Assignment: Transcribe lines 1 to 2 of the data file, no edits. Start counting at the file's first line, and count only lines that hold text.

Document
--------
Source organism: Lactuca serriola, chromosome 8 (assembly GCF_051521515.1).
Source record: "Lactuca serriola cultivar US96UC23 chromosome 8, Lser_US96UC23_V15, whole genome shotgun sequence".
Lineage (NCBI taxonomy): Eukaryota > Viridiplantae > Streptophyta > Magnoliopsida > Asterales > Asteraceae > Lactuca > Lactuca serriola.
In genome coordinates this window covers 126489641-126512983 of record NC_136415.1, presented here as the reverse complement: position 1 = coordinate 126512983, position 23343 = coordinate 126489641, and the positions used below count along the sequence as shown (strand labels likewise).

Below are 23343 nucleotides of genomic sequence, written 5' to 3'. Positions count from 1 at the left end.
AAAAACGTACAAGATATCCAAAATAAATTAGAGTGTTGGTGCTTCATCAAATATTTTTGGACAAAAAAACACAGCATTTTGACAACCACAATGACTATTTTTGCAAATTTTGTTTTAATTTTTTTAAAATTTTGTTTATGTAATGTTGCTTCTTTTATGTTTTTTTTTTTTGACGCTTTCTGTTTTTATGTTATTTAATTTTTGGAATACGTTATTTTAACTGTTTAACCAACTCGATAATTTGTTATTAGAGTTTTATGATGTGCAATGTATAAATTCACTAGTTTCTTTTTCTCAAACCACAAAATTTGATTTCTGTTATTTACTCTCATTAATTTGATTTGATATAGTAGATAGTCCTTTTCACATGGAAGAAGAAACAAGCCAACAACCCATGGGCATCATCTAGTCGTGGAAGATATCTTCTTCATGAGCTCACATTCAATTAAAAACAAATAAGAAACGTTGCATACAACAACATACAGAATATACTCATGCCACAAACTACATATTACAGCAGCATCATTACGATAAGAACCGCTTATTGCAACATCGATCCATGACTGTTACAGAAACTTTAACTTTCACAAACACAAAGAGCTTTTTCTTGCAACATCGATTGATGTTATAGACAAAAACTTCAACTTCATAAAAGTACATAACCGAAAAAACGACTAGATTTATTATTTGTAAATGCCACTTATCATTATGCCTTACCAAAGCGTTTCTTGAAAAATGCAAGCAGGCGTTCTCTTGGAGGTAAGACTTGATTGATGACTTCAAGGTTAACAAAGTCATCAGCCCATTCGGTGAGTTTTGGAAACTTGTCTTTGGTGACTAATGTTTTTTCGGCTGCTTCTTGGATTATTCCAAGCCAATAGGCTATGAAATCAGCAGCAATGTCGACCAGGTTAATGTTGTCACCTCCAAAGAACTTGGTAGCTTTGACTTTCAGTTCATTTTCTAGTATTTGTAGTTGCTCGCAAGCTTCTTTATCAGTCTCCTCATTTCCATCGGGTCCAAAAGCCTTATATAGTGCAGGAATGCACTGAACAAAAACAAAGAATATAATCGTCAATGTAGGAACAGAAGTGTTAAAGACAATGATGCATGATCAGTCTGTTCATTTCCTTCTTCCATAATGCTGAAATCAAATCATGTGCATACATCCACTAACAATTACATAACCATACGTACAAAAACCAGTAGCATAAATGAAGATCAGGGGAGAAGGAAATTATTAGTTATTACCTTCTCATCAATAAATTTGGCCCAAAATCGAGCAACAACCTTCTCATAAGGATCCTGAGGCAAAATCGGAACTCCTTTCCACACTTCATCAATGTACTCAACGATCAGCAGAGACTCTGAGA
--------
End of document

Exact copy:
Source organism: Lactuca serriola, chromosome 8 (assembly GCF_051521515.1).
Source record: "Lactuca serriola cultivar US96UC23 chromosome 8, Lser_US96UC23_V15, whole genome shotgun sequence".